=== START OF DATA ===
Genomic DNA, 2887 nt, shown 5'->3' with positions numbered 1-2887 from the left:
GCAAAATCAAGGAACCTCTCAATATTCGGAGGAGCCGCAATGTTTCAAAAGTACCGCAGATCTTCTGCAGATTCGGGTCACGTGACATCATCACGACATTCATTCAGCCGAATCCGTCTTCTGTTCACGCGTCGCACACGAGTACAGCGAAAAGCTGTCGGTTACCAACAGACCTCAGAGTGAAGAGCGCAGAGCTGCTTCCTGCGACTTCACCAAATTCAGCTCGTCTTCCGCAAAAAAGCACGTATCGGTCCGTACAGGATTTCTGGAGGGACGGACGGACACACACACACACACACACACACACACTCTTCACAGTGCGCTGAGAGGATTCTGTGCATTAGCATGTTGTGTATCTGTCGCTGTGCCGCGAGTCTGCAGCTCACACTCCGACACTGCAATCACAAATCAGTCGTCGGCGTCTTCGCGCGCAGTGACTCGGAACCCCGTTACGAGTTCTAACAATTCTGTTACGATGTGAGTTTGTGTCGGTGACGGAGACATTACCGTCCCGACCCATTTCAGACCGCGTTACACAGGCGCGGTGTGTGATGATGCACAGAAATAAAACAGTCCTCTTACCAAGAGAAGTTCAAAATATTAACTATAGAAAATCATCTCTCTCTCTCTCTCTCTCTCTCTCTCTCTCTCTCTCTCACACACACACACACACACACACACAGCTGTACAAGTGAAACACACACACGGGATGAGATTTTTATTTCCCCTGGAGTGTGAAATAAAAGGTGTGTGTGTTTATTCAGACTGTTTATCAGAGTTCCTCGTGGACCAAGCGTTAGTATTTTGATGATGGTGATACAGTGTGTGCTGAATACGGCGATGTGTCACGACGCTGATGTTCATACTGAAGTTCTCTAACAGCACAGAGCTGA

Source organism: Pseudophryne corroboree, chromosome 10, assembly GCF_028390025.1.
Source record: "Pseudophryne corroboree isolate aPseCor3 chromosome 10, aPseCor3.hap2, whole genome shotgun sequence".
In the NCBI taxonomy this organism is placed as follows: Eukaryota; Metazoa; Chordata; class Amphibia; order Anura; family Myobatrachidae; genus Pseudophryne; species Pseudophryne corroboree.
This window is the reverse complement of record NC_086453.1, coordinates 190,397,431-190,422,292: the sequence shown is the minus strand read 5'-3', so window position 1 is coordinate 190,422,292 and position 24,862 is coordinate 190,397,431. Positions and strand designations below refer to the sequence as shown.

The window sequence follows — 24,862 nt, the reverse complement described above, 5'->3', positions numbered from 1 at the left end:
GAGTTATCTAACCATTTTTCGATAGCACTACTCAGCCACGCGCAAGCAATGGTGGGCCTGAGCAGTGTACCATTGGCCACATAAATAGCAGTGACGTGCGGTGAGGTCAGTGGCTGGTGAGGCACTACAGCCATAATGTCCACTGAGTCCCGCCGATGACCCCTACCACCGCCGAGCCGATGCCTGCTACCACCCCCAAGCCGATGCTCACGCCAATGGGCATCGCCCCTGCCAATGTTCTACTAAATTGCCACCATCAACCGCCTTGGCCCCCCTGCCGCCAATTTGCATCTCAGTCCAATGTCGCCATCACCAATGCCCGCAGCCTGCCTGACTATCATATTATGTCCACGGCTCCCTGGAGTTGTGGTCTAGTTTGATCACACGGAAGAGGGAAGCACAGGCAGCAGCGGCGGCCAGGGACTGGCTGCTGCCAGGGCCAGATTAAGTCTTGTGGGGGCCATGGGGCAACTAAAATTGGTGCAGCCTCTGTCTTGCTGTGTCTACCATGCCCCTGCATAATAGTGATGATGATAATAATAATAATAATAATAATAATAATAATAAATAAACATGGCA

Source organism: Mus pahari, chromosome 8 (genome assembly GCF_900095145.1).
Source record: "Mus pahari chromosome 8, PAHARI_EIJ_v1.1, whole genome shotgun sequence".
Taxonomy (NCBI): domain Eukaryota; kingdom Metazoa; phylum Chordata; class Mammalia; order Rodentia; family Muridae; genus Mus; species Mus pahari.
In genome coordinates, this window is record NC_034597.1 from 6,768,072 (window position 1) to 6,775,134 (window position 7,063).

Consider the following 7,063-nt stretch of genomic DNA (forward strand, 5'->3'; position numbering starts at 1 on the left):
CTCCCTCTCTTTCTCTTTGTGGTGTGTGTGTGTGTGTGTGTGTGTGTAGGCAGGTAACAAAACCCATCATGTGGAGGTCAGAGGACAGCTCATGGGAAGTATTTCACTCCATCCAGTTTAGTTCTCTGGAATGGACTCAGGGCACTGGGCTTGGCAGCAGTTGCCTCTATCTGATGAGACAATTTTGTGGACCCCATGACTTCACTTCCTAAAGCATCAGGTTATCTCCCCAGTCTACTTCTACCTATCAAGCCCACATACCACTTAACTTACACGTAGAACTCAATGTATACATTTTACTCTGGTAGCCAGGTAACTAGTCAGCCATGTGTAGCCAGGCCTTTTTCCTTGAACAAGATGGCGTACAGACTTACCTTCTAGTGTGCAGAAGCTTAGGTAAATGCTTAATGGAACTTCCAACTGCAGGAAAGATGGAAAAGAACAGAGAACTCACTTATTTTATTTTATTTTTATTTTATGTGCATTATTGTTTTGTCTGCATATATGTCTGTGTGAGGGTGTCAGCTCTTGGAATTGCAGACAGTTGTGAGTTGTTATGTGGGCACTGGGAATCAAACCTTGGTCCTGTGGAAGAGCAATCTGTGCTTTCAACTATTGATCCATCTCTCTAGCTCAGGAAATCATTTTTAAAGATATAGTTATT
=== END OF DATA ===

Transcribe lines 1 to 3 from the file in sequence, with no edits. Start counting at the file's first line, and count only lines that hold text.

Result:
Genomic DNA, 2887 nt, shown 5'->3' with positions numbered 1-2887 from the left:
GCAAAATCAAGGAACCTCTCAATATTCGGAGGAGCCGCAATGTTTCAAAAGTACCGCAGATCTTCTGCAGATTCGGGTCACGTGACATCATCACGACATTCATTCAGCCGAATCCGTCTTCTGTTCACGCGTCGCACACGAGTACAGCGAAAAGCTGTCGGTTACCAACAGACCTCAGAGTGAAGAGCGCAGAGCTGCTTCCTGCGACTTCACCAAATTCAGCTCGTCTTCCGCAAAAAAGCACGTATCGGTCCGTACAGGATTTCTGGAGGGACGGACGGACACACACACACACACACACACACACACTCTTCACAGTGCGCTGAGAGGATTCTGTGCATTAGCATGTTGTGTATCTGTCGCTGTGCCGCGAGTCTGCAGCTCACACTCCGACACTGCAATCACAAATCAGTCGTCGGCGTCTTCGCGCGCAGTGACTCGGAACCCCGTTACGAGTTCTAACAATTCTGTTACGATGTGAGTTTGTGTCGGTGACGGAGACATTACCGTCCCGACCCATTTCAGACCGCGTTACACAGGCGCGGTGTGTGATGATGCACAGAAATAAAACAGTCCTCTTACCAAGAGAAGTTCAAAATATTAACTATAGAAAATCATCTCTCTCTCTCTCTCTCTCTCTCTCTCTCTCTCTCTCTCACACACACACACACACACACACACAGCTGTACAAGTGAAACACACACACGGGATGAGATTTTTATTTCCCCTGGAGTGTGAAATAAAAGGTGTGTGTGTTTATTCAGACTGTTTATCAGAGTTCCTCGTGGACCAAGCGTTAGTATTTTGATGATGGTGATACAGTGTGTGCTGAATACGGCGATGTGTCACGACGCTGATGTTCATACTGAAGTTCTCTAACAGCACAGAGCTGA

Source organism: Pseudophryne corroboree, chromosome 10, assembly GCF_028390025.1.